Plaintiff points to no evidence of record concerning medical care or diagnoses arising from her long term bowel and bladder condition or which ties her long term complaints of bowel incontinence and bladder leakage to a particular medically determinable condition or diagnoses for the period in question. As for the large rectocele issue, the ALJ did determine that it was an impairment but that there was no medical evidence that it lasted at least a year in light of the fact that the first medical records concerning the issue are dated January 2007. The ALJ wrote that he did “not see evidence in the record of a medically determinable impairment related to [Plaintiff's] allegation” concerning bowel and bladder incontinence necessitating plaintiff's unscheduled bathroom breaks eight to ten times per eight-hour time period and that, therefore, it did not qualify under step 3. Further, while Mullins' has offered testimony and points to her own self-reports of a ten year history of bowel and bladder issues, the Court cannot say that the ALJ erred in reaching the conclusion that there is a lack of evidence of “medically determinable” impairment on account of her bowel and bladder issues.

         As for her argument that the ALJ failed to adequately consider limitations warranted by her knee condition following a meniscus tear and surgery to repair the issue in March 2006 and her bowel and bladder leakage during that period in determining her residual functional capacity, she relies on a broad reference to a swathe of evidence which is, for the most part, significantly remote in time from the period at issue, including treatment records dated from the early 1980s through 2015. These records do include those related to her rectocele and urethral conditions and repairs in March 2007, her MRI scans and treatment records related to right knee pain leading up to her March 2006 surgery, and four undetailed complaints of knee pain during the period immediately preceding and during the relevant period, from December 12, 2005 through September 11, 2007 [AR at 923-5, 927], but the Court declines to put meat on the bones of her argument by scouring these records to find something which she has not specified to support her general argument that the ALJ's position concerning limitations arising out of these conditions during the relevant period was unsupported by evidence of record.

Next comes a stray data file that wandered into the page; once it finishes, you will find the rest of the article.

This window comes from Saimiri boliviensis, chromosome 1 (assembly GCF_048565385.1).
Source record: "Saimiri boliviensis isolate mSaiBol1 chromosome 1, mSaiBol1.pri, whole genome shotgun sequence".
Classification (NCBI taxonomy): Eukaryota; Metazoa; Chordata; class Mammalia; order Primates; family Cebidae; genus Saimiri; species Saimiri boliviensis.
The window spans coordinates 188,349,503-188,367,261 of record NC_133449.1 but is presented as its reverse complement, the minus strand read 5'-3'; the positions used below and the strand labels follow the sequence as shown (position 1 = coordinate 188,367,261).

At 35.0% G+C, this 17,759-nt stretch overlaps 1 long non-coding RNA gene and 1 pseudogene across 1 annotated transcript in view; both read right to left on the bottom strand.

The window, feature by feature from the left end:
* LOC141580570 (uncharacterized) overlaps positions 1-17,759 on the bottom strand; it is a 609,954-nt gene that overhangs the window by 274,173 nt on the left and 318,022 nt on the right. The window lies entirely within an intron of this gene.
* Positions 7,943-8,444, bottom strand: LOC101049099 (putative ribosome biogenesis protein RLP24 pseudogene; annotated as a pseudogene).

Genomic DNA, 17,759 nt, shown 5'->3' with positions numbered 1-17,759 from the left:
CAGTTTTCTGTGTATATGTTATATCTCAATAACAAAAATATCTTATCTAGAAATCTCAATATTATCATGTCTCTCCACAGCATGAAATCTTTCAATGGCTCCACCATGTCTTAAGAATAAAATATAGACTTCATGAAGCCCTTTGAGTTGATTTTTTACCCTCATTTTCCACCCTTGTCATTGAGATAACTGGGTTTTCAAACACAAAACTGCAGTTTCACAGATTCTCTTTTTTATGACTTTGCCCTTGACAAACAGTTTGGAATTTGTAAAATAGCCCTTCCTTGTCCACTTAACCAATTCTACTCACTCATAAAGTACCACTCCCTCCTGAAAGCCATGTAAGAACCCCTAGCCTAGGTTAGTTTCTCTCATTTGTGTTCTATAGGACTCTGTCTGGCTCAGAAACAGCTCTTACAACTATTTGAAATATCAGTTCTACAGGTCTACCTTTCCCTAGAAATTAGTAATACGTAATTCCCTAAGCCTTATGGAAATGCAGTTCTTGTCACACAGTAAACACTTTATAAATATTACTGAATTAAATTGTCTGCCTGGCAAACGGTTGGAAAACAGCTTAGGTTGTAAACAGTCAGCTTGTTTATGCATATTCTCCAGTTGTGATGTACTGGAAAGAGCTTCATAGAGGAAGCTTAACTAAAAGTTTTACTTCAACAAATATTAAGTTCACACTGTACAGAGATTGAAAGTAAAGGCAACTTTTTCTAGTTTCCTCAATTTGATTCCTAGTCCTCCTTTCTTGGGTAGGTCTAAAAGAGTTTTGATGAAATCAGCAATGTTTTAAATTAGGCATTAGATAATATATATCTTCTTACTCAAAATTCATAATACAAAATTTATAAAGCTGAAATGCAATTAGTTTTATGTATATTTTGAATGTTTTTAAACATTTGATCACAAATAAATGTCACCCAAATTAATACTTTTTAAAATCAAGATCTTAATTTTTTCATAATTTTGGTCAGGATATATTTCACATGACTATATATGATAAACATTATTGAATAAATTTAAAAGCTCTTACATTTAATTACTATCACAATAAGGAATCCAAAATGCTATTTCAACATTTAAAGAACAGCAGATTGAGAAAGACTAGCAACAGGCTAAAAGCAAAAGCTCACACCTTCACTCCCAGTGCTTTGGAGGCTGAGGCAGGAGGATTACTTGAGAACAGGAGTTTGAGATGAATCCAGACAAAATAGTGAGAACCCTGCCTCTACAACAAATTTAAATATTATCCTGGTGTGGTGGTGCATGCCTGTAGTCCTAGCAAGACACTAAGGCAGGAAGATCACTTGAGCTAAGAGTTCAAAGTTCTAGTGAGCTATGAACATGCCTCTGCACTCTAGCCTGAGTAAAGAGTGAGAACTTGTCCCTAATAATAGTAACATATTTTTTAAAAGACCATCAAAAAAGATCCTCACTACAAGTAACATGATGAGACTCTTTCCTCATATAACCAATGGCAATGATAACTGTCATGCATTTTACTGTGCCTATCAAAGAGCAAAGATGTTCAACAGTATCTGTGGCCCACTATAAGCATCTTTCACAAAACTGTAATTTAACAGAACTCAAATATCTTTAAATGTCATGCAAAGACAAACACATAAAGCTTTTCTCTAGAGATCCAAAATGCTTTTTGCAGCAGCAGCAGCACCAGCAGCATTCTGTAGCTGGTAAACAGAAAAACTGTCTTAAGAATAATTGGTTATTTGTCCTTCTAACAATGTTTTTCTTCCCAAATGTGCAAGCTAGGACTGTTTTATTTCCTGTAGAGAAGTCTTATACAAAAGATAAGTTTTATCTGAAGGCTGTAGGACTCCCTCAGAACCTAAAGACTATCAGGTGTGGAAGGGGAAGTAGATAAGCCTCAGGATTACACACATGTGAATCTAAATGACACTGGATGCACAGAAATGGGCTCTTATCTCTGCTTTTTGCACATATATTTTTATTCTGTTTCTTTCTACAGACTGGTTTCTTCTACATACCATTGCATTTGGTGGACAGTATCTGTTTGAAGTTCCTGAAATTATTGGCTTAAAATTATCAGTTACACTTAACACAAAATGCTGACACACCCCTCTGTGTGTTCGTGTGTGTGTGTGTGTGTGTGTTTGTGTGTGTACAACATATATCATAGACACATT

There is no dispute that the relevant twelve month period began in May 2006, and substantial evidence of record supports the ALJ's conclusion that there was not “evidence in the record of a medically determinable impairment related to [Plaintiff's] allegation” and that her claim of disability due to this condition did not meet the twelve-month durational requirement. Further, Plaintiff has failed to persuade the Court that the record supports limitations due to knee and bowel/bladder issues which extend beyond those provided for in his decision. Thus, having carefully considered the briefing and arguments of counsel and having reviewed the Administrative Transcript, the Court concludes that the decision of the Acting Commissioner is supported by substantial evidence, that Plaintiff's motion for summary judgment will be denied, and that Defendant's motion for summary judgment will be granted.

          Accordingly, IT IS ORDERED:

(1) That Plaintiff's Motion for Summary Judgment [DE 35] is DENIED;
(2) That the Acting Commissioner's Motion for Summary Judgment [DE ...